erik lundegaard

The Wisdom of Buck O'Neil

“Buck [O'Neil, age 94] was wearier than usual. He had been sucker-punched by the Star [radio] interview and then pounded relentlessly by so many interviews and requests. His head spun. He was hungry. He was surrounded by a Friday evening in New York—the construction sounds, the blaring horns, the fast walkers, the street hustlers, the Broadway lights, the hole in the sky. Buck loved New York. He was ready to get home.

”'I'm going to sleep,' he announced when the car pulled up to the Marriott. As we stepped out of the car, I notcied a woman standing outside, near a concrete bench. She was wearing a red dress. It's not quite right to say I noticed her, as if this took some doing. She was noticeable. The Soul of Baseball: A Road Trip Through Buck O'Neil's America by Joe PosnanskiHer dressed blazed candy-apple red. You could see it from Brooklyn. The woman who wore it looked nothing at all like Marilyn Monroe and yet that was the name that came to mind. Marilyn. It was that kind of dress. We walked into the hotel, and I turned back to mention something to Buck about the woman and her red dress. He was gone. I looked back to see if he had stayed in the car but the car was gone, too. I looked down the hall. Empty. Bathroom? Empty.

Then I looked outside. There was Buck talking to the woman in the red dress. Buck talked and she laughed. She talked and he laughed. They hugged. She kissed him. A young man walked over, and Buck talked to him, they hugged, they all laughed. The three of them stayed together for a long time, Buck and the woman and the young man. Finally Buck hugged both of them and walked in looking fresh as the morning. Star was a long way back in his memory. Buck said, 'Let's go get something to eat.'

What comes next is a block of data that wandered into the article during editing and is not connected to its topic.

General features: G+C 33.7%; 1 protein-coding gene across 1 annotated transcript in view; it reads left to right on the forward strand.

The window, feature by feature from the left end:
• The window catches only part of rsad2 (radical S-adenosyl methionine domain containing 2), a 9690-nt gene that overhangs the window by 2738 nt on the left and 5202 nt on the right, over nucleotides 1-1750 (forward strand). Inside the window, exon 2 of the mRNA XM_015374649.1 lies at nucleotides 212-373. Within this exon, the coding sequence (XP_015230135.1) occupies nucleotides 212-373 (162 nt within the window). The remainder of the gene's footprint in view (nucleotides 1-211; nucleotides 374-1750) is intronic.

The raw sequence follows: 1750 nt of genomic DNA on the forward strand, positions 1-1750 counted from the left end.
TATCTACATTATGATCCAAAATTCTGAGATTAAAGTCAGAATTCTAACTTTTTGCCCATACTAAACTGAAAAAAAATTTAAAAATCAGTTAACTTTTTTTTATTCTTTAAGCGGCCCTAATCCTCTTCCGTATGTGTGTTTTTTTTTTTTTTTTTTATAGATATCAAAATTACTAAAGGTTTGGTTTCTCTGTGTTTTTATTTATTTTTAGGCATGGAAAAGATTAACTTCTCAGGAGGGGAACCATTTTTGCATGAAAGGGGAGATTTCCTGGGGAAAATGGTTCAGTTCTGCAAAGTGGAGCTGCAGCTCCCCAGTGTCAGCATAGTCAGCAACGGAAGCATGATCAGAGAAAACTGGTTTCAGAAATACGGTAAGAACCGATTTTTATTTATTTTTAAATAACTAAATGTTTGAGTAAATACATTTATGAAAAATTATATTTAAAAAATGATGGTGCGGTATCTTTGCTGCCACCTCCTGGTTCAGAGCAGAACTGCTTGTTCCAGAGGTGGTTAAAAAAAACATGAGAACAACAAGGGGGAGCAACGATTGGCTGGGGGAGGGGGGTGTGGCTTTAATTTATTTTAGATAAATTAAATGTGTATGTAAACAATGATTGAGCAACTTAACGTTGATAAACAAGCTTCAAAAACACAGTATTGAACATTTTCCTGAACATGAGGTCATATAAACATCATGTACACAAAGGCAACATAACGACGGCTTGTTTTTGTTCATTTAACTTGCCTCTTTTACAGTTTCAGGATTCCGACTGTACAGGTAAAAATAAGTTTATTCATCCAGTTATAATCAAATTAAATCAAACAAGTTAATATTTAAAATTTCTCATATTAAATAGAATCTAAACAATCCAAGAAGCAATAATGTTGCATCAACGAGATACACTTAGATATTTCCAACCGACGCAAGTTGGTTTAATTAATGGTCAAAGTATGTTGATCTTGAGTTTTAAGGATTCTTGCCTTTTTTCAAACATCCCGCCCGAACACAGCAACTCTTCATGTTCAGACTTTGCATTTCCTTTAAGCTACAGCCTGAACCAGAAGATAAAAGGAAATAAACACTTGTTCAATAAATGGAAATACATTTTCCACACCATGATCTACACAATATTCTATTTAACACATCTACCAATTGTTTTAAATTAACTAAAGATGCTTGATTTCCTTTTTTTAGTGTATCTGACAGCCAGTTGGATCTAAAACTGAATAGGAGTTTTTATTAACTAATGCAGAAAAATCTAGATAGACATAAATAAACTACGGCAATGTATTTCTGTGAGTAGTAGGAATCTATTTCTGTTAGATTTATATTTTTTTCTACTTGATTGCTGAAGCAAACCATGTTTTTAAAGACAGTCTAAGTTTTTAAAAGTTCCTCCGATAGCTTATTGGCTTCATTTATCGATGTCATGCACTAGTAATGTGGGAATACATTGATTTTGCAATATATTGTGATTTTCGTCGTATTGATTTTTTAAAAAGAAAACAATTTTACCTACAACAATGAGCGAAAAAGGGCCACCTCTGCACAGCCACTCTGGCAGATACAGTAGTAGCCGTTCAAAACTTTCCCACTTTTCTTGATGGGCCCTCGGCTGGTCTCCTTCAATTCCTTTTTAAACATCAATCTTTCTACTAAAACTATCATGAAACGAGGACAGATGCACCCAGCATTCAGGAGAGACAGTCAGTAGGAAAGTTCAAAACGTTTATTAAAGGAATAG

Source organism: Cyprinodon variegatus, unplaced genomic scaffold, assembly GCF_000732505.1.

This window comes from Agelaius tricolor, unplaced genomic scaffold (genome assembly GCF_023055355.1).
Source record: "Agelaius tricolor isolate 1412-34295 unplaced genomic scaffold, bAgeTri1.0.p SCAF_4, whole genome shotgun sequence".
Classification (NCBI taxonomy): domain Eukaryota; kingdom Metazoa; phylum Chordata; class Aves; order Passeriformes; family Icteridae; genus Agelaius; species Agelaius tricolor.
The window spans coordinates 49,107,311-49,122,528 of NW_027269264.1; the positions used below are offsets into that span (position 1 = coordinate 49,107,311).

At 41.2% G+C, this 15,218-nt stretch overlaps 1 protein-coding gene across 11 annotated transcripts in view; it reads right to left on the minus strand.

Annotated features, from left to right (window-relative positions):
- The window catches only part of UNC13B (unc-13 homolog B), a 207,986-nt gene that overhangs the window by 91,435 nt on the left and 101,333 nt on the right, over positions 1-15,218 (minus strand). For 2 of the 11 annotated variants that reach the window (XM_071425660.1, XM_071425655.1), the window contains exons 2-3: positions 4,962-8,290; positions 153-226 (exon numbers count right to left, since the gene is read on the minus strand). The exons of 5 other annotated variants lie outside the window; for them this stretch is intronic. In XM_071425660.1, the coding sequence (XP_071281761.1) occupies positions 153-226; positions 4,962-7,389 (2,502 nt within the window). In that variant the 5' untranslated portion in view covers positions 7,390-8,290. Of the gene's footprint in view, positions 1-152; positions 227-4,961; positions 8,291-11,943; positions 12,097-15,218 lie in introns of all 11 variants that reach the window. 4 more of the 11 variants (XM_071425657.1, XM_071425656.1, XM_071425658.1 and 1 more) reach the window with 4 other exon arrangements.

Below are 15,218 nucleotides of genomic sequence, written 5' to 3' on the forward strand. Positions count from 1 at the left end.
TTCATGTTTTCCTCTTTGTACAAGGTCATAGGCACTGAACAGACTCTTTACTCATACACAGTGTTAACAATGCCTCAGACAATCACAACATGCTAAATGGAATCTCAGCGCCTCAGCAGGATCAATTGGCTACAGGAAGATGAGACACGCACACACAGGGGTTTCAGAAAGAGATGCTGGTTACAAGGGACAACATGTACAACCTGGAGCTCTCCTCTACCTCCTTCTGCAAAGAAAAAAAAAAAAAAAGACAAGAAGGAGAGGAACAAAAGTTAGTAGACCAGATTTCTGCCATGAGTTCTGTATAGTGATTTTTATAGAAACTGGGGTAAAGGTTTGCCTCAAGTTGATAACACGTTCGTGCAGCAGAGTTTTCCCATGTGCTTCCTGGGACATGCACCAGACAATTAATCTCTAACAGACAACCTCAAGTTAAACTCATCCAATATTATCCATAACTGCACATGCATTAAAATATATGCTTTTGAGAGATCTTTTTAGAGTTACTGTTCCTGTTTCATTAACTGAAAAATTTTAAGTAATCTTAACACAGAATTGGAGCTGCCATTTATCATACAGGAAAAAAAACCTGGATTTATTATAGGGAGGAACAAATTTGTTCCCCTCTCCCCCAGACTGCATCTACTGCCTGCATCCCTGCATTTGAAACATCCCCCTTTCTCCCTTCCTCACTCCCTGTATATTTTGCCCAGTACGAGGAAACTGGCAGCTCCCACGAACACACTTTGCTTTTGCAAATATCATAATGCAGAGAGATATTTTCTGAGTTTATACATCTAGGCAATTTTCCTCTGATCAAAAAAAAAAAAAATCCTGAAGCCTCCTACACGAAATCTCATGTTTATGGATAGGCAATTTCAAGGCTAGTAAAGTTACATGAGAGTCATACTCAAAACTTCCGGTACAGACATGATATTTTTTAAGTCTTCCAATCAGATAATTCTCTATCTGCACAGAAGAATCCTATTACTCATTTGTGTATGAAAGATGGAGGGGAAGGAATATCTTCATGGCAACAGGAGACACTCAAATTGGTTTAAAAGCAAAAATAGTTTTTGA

“As we walked to the restaurant, he asked: 'Did you see the woman in the red dress?'

”'Yes.'

“Buck shook his head and looked me in the eyes. And very slowly, with a teacher's edge in his voice, Buck said this: 'Son, in this life, you don't ever walk by a red dress.'”

—from Joe Posnanski's “The Soul of Baseball: A Road Trip Through Buck O'Neil's America,” which I read in its entirety during our plane trip from Seattle to Seoul and then Seoul to Hanoi, enjoying every minute I spent with Buck and Joe. Much recommended. Rest in Peace, Buck. Keep going, Joe.


Posted at 05:12 PM on Mon. Apr 05, 2010 in category Books, Baseball  
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COMMENTS

Mister B wrote:

A lesson learned in the "Matrix" universe, too. :)
Comment posted on Mon. Apr 05, 2010 at 09:42 PM

Tim wrote:

Mr. B fails to recognize the greatness of that book. Mike, it's a fantastic read. I want to live at least as long as Buck O'Neil did so long as I can also have his general demeanor and attitude in my old age. (And, you know, it'd be nice to play first and manage as well as Buck did for KC, but I'd rather have his attitude.)
Comment posted on Mon. Apr 05, 2010 at 10:10 PM

Mister B wrote:

Yes, I should get that book. It would look great next to my Buck O'Neil autographed baseball and I could read it while wearing my replica Buck O'Neil Monarchs jersey. :)

Seriously, if anyone wants to get me that book for Xmas, I'd read it soon after. :)

More than anything, I'm just disappointed that I never got to meet him. I'd love to have his attitude, too.
Comment posted on Wed. Apr 07, 2010 at 06:56 PM

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